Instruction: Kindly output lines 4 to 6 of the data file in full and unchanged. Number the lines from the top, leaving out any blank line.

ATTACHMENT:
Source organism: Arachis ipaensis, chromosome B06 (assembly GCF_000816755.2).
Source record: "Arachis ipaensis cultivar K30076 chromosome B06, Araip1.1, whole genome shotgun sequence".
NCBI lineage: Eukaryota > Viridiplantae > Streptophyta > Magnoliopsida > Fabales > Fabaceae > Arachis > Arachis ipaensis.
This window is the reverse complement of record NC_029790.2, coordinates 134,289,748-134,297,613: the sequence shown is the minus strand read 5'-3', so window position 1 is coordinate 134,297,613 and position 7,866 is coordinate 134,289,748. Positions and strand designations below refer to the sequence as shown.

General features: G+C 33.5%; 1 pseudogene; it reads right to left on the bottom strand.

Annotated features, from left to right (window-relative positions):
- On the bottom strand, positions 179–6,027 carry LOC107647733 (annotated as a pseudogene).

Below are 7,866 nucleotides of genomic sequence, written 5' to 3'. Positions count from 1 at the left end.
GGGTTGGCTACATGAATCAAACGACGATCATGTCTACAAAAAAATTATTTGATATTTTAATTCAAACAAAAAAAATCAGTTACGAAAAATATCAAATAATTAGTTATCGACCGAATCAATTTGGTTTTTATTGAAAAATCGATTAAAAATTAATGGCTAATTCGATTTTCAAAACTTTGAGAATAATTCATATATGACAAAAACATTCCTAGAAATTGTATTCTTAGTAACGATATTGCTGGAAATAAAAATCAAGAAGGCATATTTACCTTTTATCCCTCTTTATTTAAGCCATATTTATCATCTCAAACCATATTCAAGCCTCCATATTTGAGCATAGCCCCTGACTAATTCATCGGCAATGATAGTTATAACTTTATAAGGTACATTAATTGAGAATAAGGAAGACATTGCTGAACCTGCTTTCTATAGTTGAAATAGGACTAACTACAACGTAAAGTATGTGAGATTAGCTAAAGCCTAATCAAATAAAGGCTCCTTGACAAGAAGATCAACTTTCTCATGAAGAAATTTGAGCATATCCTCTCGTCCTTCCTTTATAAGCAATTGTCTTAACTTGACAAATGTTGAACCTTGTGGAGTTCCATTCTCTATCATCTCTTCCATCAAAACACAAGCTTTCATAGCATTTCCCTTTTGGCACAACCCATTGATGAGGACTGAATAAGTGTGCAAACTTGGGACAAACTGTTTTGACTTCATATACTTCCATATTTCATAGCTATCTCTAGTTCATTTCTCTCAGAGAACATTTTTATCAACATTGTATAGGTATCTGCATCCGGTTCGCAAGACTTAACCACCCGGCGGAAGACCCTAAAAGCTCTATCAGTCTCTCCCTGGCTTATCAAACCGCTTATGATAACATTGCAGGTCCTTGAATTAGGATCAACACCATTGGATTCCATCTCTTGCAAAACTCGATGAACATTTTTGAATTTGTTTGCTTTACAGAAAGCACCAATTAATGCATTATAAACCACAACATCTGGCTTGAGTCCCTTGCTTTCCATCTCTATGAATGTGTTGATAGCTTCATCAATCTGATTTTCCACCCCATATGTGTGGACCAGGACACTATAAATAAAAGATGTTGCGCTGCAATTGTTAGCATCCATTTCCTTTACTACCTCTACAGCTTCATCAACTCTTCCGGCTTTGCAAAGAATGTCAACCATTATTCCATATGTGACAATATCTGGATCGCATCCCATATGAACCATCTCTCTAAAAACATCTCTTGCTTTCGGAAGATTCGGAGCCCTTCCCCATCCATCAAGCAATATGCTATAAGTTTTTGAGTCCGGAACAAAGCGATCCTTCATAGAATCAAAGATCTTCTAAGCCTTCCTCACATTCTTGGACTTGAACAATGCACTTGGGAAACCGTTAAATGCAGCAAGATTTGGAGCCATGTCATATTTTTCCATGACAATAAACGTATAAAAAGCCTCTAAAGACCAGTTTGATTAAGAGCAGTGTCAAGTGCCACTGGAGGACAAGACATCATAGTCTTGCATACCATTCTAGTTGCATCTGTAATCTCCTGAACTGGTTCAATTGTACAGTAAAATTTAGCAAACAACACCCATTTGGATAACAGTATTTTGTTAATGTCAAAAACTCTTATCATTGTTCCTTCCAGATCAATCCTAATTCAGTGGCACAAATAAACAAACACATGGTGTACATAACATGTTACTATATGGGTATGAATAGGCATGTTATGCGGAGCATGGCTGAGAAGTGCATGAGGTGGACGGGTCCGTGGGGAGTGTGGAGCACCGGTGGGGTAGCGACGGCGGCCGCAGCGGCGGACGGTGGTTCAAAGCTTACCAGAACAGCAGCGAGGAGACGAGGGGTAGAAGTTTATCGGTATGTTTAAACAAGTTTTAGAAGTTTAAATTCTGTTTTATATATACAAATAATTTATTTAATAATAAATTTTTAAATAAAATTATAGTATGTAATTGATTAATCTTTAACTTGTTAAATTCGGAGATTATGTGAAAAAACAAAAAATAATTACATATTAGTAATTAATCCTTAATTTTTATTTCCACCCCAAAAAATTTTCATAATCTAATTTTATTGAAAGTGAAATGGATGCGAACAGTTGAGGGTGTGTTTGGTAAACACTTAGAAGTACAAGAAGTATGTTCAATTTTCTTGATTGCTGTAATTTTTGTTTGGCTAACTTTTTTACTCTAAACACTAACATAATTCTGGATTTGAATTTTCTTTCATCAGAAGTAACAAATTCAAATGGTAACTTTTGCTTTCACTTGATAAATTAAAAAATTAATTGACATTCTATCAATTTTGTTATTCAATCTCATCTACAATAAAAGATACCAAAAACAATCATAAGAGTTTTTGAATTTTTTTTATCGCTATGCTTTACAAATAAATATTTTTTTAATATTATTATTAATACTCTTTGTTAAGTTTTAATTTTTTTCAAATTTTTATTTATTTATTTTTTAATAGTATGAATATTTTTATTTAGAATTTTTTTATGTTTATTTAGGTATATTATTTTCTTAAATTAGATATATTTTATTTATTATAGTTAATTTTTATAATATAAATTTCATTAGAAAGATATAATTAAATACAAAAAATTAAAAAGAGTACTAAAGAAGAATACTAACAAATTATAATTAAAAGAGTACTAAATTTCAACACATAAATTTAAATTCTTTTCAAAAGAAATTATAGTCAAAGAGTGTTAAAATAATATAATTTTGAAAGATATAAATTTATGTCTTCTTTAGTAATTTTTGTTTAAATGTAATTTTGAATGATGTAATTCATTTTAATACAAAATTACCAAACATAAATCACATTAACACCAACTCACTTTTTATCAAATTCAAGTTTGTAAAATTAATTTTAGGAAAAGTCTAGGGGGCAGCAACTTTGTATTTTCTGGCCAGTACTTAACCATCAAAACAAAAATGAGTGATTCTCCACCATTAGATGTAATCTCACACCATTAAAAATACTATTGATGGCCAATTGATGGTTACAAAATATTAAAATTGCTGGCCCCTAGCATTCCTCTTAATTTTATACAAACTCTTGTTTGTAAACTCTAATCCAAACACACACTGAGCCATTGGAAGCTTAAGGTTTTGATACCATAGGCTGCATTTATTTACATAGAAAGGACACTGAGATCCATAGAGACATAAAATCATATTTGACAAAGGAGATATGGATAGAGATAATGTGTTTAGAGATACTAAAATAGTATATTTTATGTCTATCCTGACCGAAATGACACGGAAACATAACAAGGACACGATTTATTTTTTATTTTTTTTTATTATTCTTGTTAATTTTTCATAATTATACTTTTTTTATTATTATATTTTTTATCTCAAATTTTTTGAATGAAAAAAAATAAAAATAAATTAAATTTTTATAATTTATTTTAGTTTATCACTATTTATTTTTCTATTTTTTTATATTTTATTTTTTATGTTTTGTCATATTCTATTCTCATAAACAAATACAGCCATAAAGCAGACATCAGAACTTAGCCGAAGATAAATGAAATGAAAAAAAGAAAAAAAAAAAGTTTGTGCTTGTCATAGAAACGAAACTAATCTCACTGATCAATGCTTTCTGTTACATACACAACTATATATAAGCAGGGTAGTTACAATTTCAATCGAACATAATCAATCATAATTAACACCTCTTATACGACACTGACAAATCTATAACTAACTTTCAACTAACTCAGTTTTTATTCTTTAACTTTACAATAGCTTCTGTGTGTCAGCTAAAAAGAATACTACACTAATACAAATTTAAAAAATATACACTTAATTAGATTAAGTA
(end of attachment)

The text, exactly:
This window is the reverse complement of record NC_029790.2, coordinates 134,289,748-134,297,613: the sequence shown is the minus strand read 5'-3', so window position 1 is coordinate 134,297,613 and position 7,866 is coordinate 134,289,748. Positions and strand designations below refer to the sequence as shown.

General features: G+C 33.5%; 1 pseudogene; it reads right to left on the bottom strand.

Annotated features, from left to right (window-relative positions):